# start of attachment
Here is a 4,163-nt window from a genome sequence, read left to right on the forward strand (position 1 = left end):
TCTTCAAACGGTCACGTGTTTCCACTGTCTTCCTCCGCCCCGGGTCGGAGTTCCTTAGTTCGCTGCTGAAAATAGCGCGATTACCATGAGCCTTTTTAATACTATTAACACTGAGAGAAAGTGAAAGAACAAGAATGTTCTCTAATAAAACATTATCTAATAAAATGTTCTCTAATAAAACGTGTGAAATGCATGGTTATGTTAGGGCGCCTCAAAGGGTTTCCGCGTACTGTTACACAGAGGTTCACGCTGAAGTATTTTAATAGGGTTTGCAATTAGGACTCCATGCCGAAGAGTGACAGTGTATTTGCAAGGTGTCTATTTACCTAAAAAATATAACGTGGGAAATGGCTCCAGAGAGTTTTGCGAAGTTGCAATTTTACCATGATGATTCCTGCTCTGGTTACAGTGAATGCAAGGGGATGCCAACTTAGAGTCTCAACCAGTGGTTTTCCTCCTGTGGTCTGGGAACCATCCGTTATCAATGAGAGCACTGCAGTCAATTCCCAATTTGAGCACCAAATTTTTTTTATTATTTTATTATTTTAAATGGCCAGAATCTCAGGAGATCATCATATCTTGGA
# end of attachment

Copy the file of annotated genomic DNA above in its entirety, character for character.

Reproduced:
Here is a 4,163-nt window from a genome sequence, read left to right on the forward strand (position 1 = left end):
TCTTCAAACGGTCACGTGTTTCCACTGTCTTCCTCCGCCCCGGGTCGGAGTTCCTTAGTTCGCTGCTGAAAATAGCGCGATTACCATGAGCCTTTTTAATACTATTAACACTGAGAGAAAGTGAAAGAACAAGAATGTTCTCTAATAAAACATTATCTAATAAAATGTTCTCTAATAAAACGTGTGAAATGCATGGTTATGTTAGGGCGCCTCAAAGGGTTTCCGCGTACTGTTACACAGAGGTTCACGCTGAAGTATTTTAATAGGGTTTGCAATTAGGACTCCATGCCGAAGAGTGACAGTGTATTTGCAAGGTGTCTATTTACCTAAAAAATATAACGTGGGAAATGGCTCCAGAGAGTTTTGCGAAGTTGCAATTTTACCATGATGATTCCTGCTCTGGTTACAGTGAATGCAAGGGGATGCCAACTTAGAGTCTCAACCAGTGGTTTTCCTCCTGTGGTCTGGGAACCATCCGTTATCAATGAGAGCACTGCAGTCAATTCCCAATTTGAGCACCAAATTTTTTTTATTATTTTATTATTTTAAATGGCCAGAATCTCAGGAGATCATCATATCTTGGA